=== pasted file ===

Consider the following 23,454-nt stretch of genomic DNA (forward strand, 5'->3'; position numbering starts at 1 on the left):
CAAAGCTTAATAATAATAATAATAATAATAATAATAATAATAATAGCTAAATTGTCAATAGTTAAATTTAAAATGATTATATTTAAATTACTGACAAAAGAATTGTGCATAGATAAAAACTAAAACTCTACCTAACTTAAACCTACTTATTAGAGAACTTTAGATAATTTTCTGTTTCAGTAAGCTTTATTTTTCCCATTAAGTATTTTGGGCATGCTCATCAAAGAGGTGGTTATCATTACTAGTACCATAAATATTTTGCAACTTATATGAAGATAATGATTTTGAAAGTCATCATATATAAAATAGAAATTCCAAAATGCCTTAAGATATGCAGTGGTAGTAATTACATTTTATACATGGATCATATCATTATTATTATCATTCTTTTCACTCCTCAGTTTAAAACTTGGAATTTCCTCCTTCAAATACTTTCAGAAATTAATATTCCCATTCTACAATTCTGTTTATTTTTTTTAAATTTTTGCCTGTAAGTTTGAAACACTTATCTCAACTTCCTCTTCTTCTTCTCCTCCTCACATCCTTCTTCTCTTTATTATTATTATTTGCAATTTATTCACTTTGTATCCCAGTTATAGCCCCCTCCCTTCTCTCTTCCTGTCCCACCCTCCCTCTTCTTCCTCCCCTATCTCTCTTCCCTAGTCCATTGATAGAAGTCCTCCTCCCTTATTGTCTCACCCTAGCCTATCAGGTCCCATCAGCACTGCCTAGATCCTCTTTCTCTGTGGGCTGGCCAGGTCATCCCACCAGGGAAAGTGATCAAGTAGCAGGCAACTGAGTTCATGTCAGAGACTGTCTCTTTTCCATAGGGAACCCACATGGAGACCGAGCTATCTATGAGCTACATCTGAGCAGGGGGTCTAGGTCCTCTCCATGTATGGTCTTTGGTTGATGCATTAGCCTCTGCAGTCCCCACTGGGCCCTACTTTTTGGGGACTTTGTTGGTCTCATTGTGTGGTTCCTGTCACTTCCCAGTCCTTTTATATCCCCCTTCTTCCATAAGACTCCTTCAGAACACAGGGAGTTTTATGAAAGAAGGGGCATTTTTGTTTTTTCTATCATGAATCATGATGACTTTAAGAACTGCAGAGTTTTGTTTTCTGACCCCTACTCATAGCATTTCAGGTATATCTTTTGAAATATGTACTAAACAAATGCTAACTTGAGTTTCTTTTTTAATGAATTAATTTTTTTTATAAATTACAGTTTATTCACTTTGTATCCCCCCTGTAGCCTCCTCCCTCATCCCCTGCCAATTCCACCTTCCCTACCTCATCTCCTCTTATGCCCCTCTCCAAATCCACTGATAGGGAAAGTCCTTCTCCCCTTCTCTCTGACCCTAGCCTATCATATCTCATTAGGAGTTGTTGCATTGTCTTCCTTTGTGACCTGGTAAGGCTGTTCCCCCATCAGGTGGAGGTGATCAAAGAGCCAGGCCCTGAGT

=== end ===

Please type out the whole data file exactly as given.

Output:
Consider the following 23,454-nt stretch of genomic DNA (forward strand, 5'->3'; position numbering starts at 1 on the left):
CAAAGCTTAATAATAATAATAATAATAATAATAATAATAATAATAGCTAAATTGTCAATAGTTAAATTTAAAATGATTATATTTAAATTACTGACAAAAGAATTGTGCATAGATAAAAACTAAAACTCTACCTAACTTAAACCTACTTATTAGAGAACTTTAGATAATTTTCTGTTTCAGTAAGCTTTATTTTTCCCATTAAGTATTTTGGGCATGCTCATCAAAGAGGTGGTTATCATTACTAGTACCATAAATATTTTGCAACTTATATGAAGATAATGATTTTGAAAGTCATCATATATAAAATAGAAATTCCAAAATGCCTTAAGATATGCAGTGGTAGTAATTACATTTTATACATGGATCATATCATTATTATTATCATTCTTTTCACTCCTCAGTTTAAAACTTGGAATTTCCTCCTTCAAATACTTTCAGAAATTAATATTCCCATTCTACAATTCTGTTTATTTTTTTTAAATTTTTGCCTGTAAGTTTGAAACACTTATCTCAACTTCCTCTTCTTCTTCTCCTCCTCACATCCTTCTTCTCTTTATTATTATTATTTGCAATTTATTCACTTTGTATCCCAGTTATAGCCCCCTCCCTTCTCTCTTCCTGTCCCACCCTCCCTCTTCTTCCTCCCCTATCTCTCTTCCCTAGTCCATTGATAGAAGTCCTCCTCCCTTATTGTCTCACCCTAGCCTATCAGGTCCCATCAGCACTGCCTAGATCCTCTTTCTCTGTGGGCTGGCCAGGTCATCCCACCAGGGAAAGTGATCAAGTAGCAGGCAACTGAGTTCATGTCAGAGACTGTCTCTTTTCCATAGGGAACCCACATGGAGACCGAGCTATCTATGAGCTACATCTGAGCAGGGGGTCTAGGTCCTCTCCATGTATGGTCTTTGGTTGATGCATTAGCCTCTGCAGTCCCCACTGGGCCCTACTTTTTGGGGACTTTGTTGGTCTCATTGTGTGGTTCCTGTCACTTCCCAGTCCTTTTATATCCCCCTTCTTCCATAAGACTCCTTCAGAACACAGGGAGTTTTATGAAAGAAGGGGCATTTTTGTTTTTTCTATCATGAATCATGATGACTTTAAGAACTGCAGAGTTTTGTTTTCTGACCCCTACTCATAGCATTTCAGGTATATCTTTTGAAATATGTACTAAACAAATGCTAACTTGAGTTTCTTTTTTAATGAATTAATTTTTTTTATAAATTACAGTTTATTCACTTTGTATCCCCCCTGTAGCCTCCTCCCTCATCCCCTGCCAATTCCACCTTCCCTACCTCATCTCCTCTTATGCCCCTCTCCAAATCCACTGATAGGGAAAGTCCTTCTCCCCTTCTCTCTGACCCTAGCCTATCATATCTCATTAGGAGTTGTTGCATTGTCTTCCTTTGTGACCTGGTAAGGCTGTTCCCCCATCAGGTGGAGGTGATCAAAGAGCCAGGCCCTGAGT